Senior Project Advisor
#ownvoices, fiction, publishing, diversity, children's literature, young adult literature
When author Corinne Duyvis created the #OwnVoices hashtag on Twitter in 2015 as a way to recommend diverse books written by diverse authors, she could not have imagined it would spark a movement. Six years later, #OwnVoices is still being discussed in the world of fiction publishing and continues to push for increased diversity in books, authors, and the industry itself.
This paper explores the impacts the movement has had on the industry, both positive and negative. While critics argue the push for #OwnVoices books can limit and potentially harm authors, I have come to the conclusion through my research that the movement has overall had a positive and empowering impact on the industry. This can be seen in publishers and readers reckoning with the importance of diversity and representation, a new focus on publishing diverse writers, and many #OwnVoices books seeing great success, to name a few examples.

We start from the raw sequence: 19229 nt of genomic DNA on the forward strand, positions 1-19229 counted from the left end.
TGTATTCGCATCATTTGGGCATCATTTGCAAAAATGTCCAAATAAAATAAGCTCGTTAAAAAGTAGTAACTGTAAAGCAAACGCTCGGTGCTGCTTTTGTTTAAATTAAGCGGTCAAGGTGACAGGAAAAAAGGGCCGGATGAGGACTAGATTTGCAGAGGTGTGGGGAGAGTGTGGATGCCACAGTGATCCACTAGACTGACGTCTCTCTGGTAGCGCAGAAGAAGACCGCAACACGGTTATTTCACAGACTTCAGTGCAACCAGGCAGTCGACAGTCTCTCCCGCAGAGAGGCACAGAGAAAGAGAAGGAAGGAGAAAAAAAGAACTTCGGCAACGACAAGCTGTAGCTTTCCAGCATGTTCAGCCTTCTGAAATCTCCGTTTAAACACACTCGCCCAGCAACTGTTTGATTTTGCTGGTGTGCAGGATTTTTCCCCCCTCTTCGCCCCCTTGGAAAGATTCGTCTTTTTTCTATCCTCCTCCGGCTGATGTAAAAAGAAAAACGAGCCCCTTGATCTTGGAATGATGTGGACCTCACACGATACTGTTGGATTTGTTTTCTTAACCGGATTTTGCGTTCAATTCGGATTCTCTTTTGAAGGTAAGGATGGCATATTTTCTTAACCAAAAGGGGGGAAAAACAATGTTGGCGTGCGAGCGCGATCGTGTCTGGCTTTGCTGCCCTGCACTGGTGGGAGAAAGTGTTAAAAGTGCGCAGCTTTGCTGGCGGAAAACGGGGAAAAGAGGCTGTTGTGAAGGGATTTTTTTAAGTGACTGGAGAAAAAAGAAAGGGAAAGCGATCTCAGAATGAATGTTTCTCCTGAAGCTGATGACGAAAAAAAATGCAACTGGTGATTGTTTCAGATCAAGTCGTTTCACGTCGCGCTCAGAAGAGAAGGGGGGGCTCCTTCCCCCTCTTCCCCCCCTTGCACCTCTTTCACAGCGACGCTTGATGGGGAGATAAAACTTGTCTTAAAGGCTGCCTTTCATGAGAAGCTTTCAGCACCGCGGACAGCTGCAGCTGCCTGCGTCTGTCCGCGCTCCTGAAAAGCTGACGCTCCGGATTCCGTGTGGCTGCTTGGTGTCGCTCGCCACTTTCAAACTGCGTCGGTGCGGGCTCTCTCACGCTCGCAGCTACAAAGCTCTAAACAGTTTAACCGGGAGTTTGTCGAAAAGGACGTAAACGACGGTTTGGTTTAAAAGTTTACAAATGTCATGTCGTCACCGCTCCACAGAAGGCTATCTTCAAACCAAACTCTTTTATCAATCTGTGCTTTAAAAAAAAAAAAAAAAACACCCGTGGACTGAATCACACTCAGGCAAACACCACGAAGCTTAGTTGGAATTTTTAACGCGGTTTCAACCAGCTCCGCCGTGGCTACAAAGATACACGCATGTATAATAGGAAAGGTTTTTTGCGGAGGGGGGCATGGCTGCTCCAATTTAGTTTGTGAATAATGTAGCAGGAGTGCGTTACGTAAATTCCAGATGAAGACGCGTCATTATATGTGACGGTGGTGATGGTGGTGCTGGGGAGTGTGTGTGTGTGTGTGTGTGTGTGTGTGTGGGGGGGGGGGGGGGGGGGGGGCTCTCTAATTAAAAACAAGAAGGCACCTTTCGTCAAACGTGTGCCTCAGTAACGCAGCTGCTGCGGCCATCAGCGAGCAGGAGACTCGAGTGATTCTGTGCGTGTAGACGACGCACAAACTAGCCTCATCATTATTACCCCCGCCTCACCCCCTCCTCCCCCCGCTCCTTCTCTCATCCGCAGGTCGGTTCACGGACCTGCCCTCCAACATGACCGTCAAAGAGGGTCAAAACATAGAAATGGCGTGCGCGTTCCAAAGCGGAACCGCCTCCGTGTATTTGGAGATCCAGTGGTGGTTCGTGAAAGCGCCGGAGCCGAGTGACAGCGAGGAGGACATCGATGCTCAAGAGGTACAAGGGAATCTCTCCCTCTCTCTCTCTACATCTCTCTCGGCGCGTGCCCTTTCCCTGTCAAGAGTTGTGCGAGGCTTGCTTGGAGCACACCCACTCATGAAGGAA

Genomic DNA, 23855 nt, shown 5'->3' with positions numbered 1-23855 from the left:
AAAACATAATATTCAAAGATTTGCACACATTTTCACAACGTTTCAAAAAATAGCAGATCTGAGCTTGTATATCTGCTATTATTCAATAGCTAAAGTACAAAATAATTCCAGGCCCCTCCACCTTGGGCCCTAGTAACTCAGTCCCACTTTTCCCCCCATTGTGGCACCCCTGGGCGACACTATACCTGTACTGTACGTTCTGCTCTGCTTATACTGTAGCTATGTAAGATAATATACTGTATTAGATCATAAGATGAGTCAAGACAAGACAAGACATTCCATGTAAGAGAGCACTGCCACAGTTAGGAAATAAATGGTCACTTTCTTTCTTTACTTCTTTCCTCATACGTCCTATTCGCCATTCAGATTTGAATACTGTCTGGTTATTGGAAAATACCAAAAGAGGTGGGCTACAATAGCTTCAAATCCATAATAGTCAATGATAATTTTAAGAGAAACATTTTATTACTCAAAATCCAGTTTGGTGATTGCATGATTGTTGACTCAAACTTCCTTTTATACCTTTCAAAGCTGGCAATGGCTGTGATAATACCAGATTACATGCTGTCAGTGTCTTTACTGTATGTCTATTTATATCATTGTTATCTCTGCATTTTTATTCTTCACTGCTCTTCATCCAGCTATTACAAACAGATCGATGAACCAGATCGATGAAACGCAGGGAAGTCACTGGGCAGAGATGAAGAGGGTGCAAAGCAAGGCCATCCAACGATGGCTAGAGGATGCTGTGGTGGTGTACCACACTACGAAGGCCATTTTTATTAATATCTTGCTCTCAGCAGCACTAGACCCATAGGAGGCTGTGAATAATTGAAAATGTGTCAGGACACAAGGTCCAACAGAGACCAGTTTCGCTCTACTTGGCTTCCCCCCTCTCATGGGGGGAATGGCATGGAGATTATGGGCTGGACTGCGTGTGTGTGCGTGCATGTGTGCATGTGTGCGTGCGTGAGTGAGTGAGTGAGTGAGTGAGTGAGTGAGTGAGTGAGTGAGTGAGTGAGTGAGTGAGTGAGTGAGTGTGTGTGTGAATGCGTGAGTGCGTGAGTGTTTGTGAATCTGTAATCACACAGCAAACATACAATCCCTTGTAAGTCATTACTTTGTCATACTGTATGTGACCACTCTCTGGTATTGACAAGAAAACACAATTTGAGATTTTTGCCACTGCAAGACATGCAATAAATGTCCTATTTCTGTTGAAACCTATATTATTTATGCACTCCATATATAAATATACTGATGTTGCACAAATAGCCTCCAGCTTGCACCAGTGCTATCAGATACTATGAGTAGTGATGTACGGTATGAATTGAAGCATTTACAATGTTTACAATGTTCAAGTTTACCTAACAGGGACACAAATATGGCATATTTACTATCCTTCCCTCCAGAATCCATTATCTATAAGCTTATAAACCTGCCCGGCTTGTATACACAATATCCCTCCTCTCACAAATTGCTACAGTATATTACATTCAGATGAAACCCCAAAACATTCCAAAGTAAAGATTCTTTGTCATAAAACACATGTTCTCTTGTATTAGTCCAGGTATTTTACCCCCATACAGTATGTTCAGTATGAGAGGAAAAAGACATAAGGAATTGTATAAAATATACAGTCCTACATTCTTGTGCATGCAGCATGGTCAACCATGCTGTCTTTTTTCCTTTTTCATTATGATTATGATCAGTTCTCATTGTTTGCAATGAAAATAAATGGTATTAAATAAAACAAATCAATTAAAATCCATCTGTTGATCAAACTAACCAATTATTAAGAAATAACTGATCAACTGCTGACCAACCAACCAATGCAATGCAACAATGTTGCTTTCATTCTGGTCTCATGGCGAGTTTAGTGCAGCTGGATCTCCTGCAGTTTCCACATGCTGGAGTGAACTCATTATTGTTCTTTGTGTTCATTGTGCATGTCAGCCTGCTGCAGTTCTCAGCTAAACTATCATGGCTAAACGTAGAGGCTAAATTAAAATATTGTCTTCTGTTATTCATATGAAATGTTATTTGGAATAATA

Steffens, Shannon, "Despite Controversy, #OwnVoices is Here to Make a Difference" (2021). WWU Honors Program Senior Projects. 499.
Subjects - Topical (LCSH)
Cultural pluralism in literature; Authors and publishers; Social media—Influence; Children's literature; Young adult literature
Subjects - Names (LCNAF)
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